If you had to point to one learning for you, that came out of Honor the Harvest, what would that have been?
Erin:
4:33
I think maybe because it was on a farm - it was a hot, hot farm in the summer. It almost forced everybody to get their boots a little dirty and get grounded in the reality and the beauty of the farm. And maybe it was cause it was hot and it wasn't 70 degrees fluorescent and a conference room that it forced everybody to be like, "I'm too hot, we gotta get something done." But I do think that there was something about the magic of being on that farm that really got everybody grounded in reality. I also think the second learning was, it does take a system. I think the diversity of the voices in the room really created the spirit of that collaboration and the sense of possibilities that if we could work together, something could happen.
Phil:
5:17
And you mentioned that now there's eight projects that are, that are being started. Can you share any of the information about any of those with us?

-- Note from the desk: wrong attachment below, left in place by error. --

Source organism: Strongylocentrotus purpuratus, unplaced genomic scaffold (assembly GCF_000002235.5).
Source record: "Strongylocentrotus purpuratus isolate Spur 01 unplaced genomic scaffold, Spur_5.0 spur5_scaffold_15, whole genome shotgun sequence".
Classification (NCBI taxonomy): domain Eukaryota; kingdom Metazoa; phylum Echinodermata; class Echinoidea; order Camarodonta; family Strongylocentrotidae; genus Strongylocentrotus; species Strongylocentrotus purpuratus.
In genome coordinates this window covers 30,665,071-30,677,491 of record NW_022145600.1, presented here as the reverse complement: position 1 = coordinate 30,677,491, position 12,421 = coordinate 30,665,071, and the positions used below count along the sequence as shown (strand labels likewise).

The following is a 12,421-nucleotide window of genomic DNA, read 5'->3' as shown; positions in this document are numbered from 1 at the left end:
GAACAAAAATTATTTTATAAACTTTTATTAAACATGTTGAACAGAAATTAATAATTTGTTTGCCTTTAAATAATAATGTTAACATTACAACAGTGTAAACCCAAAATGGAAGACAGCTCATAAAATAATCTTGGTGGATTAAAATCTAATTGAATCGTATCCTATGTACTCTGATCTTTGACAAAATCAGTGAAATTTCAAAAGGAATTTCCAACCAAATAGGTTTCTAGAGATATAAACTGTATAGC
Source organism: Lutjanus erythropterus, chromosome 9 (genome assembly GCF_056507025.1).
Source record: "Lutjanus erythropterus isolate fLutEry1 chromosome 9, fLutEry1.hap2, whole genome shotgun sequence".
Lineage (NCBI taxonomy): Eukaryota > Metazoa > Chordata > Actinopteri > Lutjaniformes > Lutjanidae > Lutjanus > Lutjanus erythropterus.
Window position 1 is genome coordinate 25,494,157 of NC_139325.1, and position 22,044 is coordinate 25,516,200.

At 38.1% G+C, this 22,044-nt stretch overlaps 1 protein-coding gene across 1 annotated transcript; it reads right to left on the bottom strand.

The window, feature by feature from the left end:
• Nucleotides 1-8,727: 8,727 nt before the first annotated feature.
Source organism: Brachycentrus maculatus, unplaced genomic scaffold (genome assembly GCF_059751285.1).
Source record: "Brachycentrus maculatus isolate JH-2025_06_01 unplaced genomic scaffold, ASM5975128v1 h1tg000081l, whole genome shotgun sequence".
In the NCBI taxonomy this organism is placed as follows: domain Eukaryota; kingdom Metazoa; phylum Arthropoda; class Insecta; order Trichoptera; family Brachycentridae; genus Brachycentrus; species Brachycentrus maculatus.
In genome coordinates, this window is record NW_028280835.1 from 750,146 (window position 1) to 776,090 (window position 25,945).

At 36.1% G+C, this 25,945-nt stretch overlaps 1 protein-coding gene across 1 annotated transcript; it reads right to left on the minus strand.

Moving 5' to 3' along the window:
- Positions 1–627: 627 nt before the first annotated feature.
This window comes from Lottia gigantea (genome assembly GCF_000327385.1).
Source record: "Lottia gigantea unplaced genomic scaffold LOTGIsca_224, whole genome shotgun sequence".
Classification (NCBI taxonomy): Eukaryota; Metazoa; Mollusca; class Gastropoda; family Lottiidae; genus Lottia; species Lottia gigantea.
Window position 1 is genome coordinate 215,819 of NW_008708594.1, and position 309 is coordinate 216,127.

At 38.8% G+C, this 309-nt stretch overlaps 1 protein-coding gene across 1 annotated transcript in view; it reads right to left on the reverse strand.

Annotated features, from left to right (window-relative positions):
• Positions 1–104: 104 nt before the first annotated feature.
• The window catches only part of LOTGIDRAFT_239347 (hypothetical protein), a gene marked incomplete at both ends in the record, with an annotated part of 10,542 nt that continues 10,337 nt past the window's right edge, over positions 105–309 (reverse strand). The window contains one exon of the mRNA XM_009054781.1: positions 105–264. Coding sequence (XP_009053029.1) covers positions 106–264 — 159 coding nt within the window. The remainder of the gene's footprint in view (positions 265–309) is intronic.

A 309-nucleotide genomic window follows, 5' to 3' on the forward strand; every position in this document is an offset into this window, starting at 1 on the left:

Erin:
5:26
Yeah. I think one of the projects that might seem simple but what's so great is the potential to launch the award on sustainable food and farming, which I thought was a great idea. The other, the finance sector was saying, you know, can we articulate how big, how much investment do we need to really transform the sector? You know, is it $2 trillion, $3 trillion? I don't think we have any analysis of what it's going to take. And, I think seeing even all the financial sector kind of come together was impressive in its own right. There was a lot of projects about data, and as we see a lot more entrance in data, how do we encourage good data best practices? And then, inter-operability, and not just having data but analysis and action related to that data. So, it was really, I would say, projects that everybody said, I can't do it alone, but if we work together, we could have a platform really to launch innovation and goals faster that benefited each organization.
Phil:
6:37
And it also sounds like very doable projects versus somebody is somebody saying, "oh, we're going to fix climate change." That maybe we could do certain things to it. But these seem to be very manageable, very doable projects that will make a difference very quickly.
Erin:
6:58
Yeah. I think one of the things that all the participants felt, we talk about quite often by 2050, which means that we have 30 harvests is to get this right. But in reality, there's a sense of urgency that it's really the next two, three harvests that matter, that will shape the next decade. And I feel like everybody in the room got this sense of urgency that what we do now really matters. And I think that we wanted tangible projects that we could work on and then build towards that decadal roadmap.